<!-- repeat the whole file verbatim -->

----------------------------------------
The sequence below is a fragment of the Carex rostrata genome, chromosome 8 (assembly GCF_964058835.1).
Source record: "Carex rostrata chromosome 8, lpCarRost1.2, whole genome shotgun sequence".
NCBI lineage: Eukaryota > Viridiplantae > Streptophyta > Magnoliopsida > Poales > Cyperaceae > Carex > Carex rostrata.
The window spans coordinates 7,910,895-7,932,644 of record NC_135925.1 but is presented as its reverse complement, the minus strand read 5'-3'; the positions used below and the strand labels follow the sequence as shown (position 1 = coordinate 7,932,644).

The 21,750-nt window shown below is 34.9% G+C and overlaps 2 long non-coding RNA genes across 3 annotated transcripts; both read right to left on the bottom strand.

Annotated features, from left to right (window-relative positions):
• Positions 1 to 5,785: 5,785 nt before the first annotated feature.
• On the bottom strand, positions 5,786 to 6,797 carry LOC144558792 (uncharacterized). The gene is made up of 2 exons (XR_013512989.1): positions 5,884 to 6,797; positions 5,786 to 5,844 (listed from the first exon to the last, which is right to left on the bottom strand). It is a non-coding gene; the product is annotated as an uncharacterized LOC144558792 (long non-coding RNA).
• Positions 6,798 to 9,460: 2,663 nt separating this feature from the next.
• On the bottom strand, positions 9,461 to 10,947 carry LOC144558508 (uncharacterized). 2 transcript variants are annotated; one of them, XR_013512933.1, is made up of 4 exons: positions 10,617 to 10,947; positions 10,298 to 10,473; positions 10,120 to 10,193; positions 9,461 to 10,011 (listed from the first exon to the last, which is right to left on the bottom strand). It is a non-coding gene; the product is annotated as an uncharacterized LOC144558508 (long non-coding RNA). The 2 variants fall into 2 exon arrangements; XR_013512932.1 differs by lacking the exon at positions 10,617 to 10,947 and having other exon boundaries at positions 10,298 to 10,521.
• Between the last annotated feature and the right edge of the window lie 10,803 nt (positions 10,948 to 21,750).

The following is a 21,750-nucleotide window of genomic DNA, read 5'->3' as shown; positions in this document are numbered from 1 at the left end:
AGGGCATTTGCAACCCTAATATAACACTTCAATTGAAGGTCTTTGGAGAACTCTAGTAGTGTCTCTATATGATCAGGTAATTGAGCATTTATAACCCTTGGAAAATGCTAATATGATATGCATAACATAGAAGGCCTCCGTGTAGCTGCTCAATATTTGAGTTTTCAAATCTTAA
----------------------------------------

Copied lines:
The sequence below is a fragment of the Carex rostrata genome, chromosome 8 (assembly GCF_964058835.1).
Source record: "Carex rostrata chromosome 8, lpCarRost1.2, whole genome shotgun sequence".
NCBI lineage: Eukaryota > Viridiplantae > Streptophyta > Magnoliopsida > Poales > Cyperaceae > Carex > Carex rostrata.
The window spans coordinates 7,910,895-7,932,644 of record NC_135925.1 but is presented as its reverse complement, the minus strand read 5'-3'; the positions used below and the strand labels follow the sequence as shown (position 1 = coordinate 7,932,644).

The 21,750-nt window shown below is 34.9% G+C and overlaps 2 long non-coding RNA genes across 3 annotated transcripts; both read right to left on the bottom strand.

Annotated features, from left to right (window-relative positions):
• Positions 1 to 5,785: 5,785 nt before the first annotated feature.
• On the bottom strand, positions 5,786 to 6,797 carry LOC144558792 (uncharacterized). The gene is made up of 2 exons (XR_013512989.1): positions 5,884 to 6,797; positions 5,786 to 5,844 (listed from the first exon to the last, which is right to left on the bottom strand). It is a non-coding gene; the product is annotated as an uncharacterized LOC144558792 (long non-coding RNA).
• Positions 6,798 to 9,460: 2,663 nt separating this feature from the next.
• On the bottom strand, positions 9,461 to 10,947 carry LOC144558508 (uncharacterized). 2 transcript variants are annotated; one of them, XR_013512933.1, is made up of 4 exons: positions 10,617 to 10,947; positions 10,298 to 10,473; positions 10,120 to 10,193; positions 9,461 to 10,011 (listed from the first exon to the last, which is right to left on the bottom strand). It is a non-coding gene; the product is annotated as an uncharacterized LOC144558508 (long non-coding RNA). The 2 variants fall into 2 exon arrangements; XR_013512932.1 differs by lacking the exon at positions 10,617 to 10,947 and having other exon boundaries at positions 10,298 to 10,521.
• Between the last annotated feature and the right edge of the window lie 10,803 nt (positions 10,948 to 21,750).

The following is a 21,750-nucleotide window of genomic DNA, read 5'->3' as shown; positions in this document are numbered from 1 at the left end:
AGGGCATTTGCAACCCTAATATAACACTTCAATTGAAGGTCTTTGGAGAACTCTAGTAGTGTCTCTATATGATCAGGTAATTGAGCATTTATAACCCTTGGAAAATGCTAATATGATATGCATAACATAGAAGGCCTCCGTGTAGCTGCTCAATATTTGAGTTTTCAAATCTTAA